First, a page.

Q - Of what use are the depth-of-field scale markings on the lens of my 35mm camera?

A - It depends on the focal length of the lens. On a wide-angle lens it is a very useful focusing device; on a telephoto it's only an ornament.

You can test this for yourself by comparing a wide-angle, like a 24mm, with a telephoto, such as a 105mm.

Set a 15-foot distance on both lenses and use the 18th scale. You'll see right away that on the 24mm lens you're focus from five feet to infinity, while on the 105mm you're sharp on the near side somewhere between 12 and 15 feet and on the far side somewhere between 15 and 20 feet.

You can use the depth-of-field scale on your wide-angle lens as an aid in focusing.

FFor scenics, where you don't have a definite focus point, set the infinity loop within the far distance marking of the f-stop you're using and let the near side come where it may. You'll notice that the close distance will fall well within your close-focus needs.

This technique will make sure that your horizon is always sharp, as well as your foreground, leaving you time to concentrate on composition instead of trying to focus on a mass of foliage waving in the wind.

Snapshooting falls within the depth-of-field scale. Again, use a wide-angle lens and set your distance from the subject. For example, suppose you're taking pictures of people walking. Choose a distance that will give you the size image you want and set your depth-of-field scale so that this distance falls in the middle of the marks for the f-stop you're using.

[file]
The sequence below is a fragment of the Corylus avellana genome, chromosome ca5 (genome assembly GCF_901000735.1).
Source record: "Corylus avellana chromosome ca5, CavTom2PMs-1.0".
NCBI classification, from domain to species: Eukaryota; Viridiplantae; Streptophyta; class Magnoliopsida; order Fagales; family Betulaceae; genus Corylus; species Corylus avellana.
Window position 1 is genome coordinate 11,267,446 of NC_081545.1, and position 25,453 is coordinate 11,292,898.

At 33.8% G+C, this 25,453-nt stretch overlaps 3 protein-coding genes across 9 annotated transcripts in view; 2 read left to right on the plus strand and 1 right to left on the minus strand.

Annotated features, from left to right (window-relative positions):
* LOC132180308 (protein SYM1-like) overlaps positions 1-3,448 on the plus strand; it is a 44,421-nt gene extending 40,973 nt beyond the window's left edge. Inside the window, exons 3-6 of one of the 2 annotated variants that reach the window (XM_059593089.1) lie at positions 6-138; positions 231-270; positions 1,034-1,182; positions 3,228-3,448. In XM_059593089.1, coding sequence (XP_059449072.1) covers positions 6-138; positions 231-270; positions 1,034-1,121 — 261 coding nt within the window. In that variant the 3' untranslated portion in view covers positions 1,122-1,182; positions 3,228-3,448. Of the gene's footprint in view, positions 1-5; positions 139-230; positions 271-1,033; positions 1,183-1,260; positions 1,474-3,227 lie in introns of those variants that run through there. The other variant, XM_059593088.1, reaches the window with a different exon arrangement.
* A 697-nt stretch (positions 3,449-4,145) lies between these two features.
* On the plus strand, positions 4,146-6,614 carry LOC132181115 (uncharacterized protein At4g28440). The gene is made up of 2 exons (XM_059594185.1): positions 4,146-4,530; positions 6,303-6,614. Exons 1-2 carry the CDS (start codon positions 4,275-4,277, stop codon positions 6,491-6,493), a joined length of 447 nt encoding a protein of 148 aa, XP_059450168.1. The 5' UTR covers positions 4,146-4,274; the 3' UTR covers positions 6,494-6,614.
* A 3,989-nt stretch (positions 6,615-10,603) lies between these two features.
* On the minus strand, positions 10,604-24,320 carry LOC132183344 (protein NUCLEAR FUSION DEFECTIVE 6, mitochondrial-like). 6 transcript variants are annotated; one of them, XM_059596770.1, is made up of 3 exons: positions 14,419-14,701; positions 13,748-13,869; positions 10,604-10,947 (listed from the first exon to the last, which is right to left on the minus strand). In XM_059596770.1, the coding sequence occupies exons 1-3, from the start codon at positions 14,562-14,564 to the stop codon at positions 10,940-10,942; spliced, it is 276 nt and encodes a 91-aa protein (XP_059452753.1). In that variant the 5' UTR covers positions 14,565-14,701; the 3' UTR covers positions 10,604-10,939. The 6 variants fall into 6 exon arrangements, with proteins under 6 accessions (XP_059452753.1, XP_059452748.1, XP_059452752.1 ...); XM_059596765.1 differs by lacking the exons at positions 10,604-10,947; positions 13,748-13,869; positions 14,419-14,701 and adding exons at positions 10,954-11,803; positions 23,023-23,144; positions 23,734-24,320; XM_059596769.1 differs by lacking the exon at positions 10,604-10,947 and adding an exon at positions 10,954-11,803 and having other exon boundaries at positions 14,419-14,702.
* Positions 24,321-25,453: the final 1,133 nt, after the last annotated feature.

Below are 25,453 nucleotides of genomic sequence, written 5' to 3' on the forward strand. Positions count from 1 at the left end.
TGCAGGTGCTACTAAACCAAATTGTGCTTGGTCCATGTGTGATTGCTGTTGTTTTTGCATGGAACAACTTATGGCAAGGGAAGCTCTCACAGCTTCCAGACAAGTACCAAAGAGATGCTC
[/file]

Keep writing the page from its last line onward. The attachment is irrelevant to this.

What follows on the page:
When your subject comes within range, shoot. The depth of field will take care of distance errors. This pre-set way of focusing is much more accurate than trying to focus on a moving subject.

The depth-of-field marks can also be relied on for those in-focus-from-here-to forever pictures:

Suppose you want to take a picture of a bowl of fruit in the foreground and the orchard in the back, both equally sharp.

First focus on the fruit and see how close you are on the scale. Then set this close distance and the infinity mark within the depth-of-field scale is a way to focus by the numbers when you can't by eye.

Q - What do I do about that X-ray film surveillance at the airports?

A - There is certainly a lot more heat than light on this X-ray controversy.

I haven't yet heard of an authenticated case of X-ray damage to film while passing it through the devices used in the United States.

However, there is such a thing as a cumulative build-up over a number of passes. So, in any case, I would advise requesting a hand inspection.

The FAA says that this is your right and you can do so even if at times the surveillance teams try to convince you that no fogging danger exists.